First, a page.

Hunger in dark places

Anyone wondering what the President meant by that curious turn of phrase should read this post by Ammar Abdulhamid in Damascus, who writes A Heretic’s Blog.  It reflects the crushing moral burden of everyday life in a totalitarian country.  The hunger is for freedom.  The dark places are not just the despotic corners of the earth, such as Abdulhamid’s Syria, but also the despairing souls of good people whose every decision entails the possibility of betrayal or self-betrayal.  Here is a slice of darkness:

The City’s air is rife with all sorts of untoward rumors, everything is now possible: there is talk of arrests, purges, coup d’etats, assassinations, sanctions, invasions, anything and everything, except, of course, freedom. Everything is possible except freedom. Freedom is never mentioned. Freedom never comes to mind. Freedom remains a distant dream.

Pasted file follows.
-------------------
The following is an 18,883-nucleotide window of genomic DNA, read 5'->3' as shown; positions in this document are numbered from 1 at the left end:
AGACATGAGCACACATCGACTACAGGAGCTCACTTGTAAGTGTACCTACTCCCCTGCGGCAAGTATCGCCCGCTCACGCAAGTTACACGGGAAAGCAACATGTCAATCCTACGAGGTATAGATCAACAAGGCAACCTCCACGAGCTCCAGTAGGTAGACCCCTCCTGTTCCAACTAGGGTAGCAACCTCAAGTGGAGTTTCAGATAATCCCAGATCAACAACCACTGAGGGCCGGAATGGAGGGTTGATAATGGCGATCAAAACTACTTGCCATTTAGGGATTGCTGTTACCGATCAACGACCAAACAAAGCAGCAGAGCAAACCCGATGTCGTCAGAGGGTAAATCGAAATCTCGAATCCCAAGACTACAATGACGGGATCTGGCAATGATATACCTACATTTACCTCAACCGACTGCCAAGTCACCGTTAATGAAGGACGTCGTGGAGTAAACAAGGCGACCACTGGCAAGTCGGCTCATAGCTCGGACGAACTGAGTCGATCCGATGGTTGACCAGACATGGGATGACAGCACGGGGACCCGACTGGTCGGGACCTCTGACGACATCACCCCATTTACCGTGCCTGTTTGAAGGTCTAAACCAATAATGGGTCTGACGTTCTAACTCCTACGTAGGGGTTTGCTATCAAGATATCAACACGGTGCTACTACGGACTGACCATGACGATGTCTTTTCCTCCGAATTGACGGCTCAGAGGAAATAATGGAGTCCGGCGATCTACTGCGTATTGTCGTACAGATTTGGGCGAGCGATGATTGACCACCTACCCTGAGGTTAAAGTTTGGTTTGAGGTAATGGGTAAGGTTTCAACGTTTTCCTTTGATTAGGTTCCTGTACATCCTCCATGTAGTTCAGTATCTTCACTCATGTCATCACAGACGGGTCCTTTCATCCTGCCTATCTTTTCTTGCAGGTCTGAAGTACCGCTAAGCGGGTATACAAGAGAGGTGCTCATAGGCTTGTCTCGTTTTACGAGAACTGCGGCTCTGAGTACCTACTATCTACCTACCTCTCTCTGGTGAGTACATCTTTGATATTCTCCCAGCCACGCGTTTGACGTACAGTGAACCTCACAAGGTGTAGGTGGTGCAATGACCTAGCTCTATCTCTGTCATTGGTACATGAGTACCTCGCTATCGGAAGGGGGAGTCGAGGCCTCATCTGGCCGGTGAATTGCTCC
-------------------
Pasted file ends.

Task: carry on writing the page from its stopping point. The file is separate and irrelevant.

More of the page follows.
The world is changing around us, but we, Damascenes, Syrians, Sunnis, ‘Alawis, Muslims, Christians, Arabs, Kurds, Circassians, or however we define ourselves these days, including perhaps heretics, can’t feel any hope in that. Nothing has touched us so far. Nothing seems to loom in the air, except for rumors and hearsays, none of which particularly inspired or inspiring. The face of an ugly and malevolent god still stares down upon any possibility of hope within us.

Abdulhamid wants to leave Syria.  I wish him luck.

 

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